CTSFW Says Thank You for 175 Years
175th Anniversary Thank You Celebration
FORT WAYNE, IN, October 29, 2021—Close to 350 people from congregations near and far gathered on October 24, 2021, on the campus of Concordia Theological Seminary, Fort Wayne (CTSFW), for a special 175th Thank You Celebration. The Seminary has long been aware that its surviving and thriving for 175 years has been the result of God’s grace and the faithful support of His beloved bride, the Church. The whole campus community was excited and overjoyed at the turnout and the opportunity to give thanks where it was due—to our Heavenly Father and generous congregations.
The event began with a Celebratory Vespers service, with a hymn sung in the Kramer Chapel at the opening of our 175th academic year. This first hymn was the inspiring “Open Wide the Chapel Doors,” written by Katie Schuermann, winner of the 175th-anniversary hymn-writing contest. During the turbulent years of 2020 and even in honor of navigating waters both rocky and smooth for 175 years, the hymn has been especially poignant, full of imagery referencing Noah’s ark and how the Lord shields us, redeems us, and carries us through life’s storms.
Dr. Naomichi Masaki opened his sermon with the 175th-anniversary theme verse: “Oh give thanks to the Lord; call upon his name; Make known his deeds among the peoples!” (Psalm 105:1). “Indeed, what a remarkable milestone! Together, ‘we give thanks to the Lord’ for His use of all of us to ‘make known his deeds among the peoples!’”
Masaki spoke of leaders past and present and how they have worked to fulfill the Seminary’s mission to teach the faithful, reach the lost, and care for all. “Dr. Preus expounded on the meaning of three words—Concordia, Theological, and Seminary—in his inaugural address back in 1974. In contrast to many seminaries in the world that teach everything but theology, he said that CTSFW is dedicated to implanting the seed of the Gospel in all its articles in the minds, hearts, and lives of our students. Dr. Wenthe added to this, in his 150th celebration remarks of 1996, four distinctively Wenthean phrases: Integrity of Spirit, Clarity of Mind, Charity of Heart, and Centrality of Mission. He stressed the importance of engaging in the contemporary culture. He emphasized the vitality of the chapel as our magnificent anniversary hymn, ‘Open Wide the Chapel Doors,’ captures perfectly. He said, ‘Whether our culture and world perceive it or not, the church and its seminaries are more crucial for the future than Wall Street or Washington.’”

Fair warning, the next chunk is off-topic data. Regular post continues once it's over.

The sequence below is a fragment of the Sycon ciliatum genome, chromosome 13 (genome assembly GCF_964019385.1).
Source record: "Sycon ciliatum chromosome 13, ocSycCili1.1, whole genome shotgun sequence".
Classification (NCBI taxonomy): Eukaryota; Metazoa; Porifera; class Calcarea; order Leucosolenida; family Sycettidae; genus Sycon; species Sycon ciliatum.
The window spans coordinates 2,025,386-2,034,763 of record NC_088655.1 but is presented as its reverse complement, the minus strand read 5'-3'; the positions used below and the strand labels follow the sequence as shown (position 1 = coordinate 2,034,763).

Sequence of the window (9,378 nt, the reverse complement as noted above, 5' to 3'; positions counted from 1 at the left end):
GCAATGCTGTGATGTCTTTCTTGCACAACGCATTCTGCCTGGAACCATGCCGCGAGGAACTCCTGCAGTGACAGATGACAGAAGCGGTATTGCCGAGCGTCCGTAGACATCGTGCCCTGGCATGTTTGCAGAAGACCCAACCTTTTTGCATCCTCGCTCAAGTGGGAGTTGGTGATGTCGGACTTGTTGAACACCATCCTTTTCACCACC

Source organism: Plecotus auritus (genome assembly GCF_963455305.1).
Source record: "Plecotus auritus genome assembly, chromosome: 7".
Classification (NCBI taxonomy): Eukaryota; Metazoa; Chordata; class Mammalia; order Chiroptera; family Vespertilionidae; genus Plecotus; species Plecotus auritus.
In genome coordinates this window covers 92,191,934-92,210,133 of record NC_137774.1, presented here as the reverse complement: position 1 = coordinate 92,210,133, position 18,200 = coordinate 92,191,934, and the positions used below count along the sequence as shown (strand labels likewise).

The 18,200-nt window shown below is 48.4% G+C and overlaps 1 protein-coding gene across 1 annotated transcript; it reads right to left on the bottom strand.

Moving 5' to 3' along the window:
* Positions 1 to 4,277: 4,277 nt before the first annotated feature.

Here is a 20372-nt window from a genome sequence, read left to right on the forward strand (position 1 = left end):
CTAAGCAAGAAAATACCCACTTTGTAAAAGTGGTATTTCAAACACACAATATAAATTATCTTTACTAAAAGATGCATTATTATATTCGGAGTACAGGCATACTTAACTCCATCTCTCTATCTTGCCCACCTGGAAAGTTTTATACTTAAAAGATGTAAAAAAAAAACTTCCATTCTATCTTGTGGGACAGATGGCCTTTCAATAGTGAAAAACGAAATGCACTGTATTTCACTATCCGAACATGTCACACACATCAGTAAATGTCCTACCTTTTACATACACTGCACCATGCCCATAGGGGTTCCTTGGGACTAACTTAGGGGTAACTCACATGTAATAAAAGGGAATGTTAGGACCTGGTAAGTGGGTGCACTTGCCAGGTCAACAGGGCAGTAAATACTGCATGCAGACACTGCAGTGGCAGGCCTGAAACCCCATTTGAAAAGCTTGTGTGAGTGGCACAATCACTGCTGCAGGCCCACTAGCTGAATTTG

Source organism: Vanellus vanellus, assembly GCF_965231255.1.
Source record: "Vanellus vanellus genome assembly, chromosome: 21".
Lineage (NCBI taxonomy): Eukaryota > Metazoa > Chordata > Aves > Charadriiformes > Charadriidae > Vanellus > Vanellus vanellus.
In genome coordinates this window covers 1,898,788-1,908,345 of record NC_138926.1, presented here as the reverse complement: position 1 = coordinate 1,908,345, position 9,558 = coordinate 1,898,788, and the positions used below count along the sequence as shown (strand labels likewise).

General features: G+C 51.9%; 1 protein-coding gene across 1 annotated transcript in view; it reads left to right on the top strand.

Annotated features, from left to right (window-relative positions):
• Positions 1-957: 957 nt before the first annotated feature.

After the beautiful service, the Seminary’s guests were invited into the Sihler Auditorium for the premiere of the Seminary’s anniversary video: “Make Known His Deeds!”—175 Years of Teaching the Faithful, Reaching the Lost, and Caring for All. Featuring interviews with professors and area pastors, the 16-minute video told the story of the Seminary, from its German roots with Wyneken and Löhe, to present day and on into the next 175 years. Dr. Ben Mayes also spoke about several alumni and their impact in the world, along with having area fieldwork supervisors stand and be recognized for their service to CTSFW and the Church.
It was truly a delight and a blessing to see so many of our Church’s people gathered together, a family united and gathered in joyful fellowship. It was wonderful to have the Katherine Luther Dining Hall filled to the brim with pleasant chatter and the smells of delicious German fare.
A wonderful time was had by all, and it is the Seminary’s fervent prayer that its churches feel appreciated and that together they continue to develop and grow these vital, precious relationships for many years to come.
As a historian and Seminary president, Dr. Lawrence R. Rast Jr. is keenly aware of how the crucial and precious relationship between the Seminary and the Church has sustained CTSFW for 175 years, “Until He returns, we will continue to prepare pastors and deaconesses to proclaim the Gospel in this world. And we’re only able to do it—from our history, from our beginning, throughout our various places of activity—we’ve only been able to do it because of the partnerships we have with the people of God, as they’ve supported the institution, as they’ve called pastors and now deaconesses in service, as they’ve helped prepare service of God in Christ who will teach the faithful, reach the lost, and care for all. So, together, as we move into our next 175 years, we will continue, together, to ‘Make Known His Deeds!’”
Soli Deo Gloria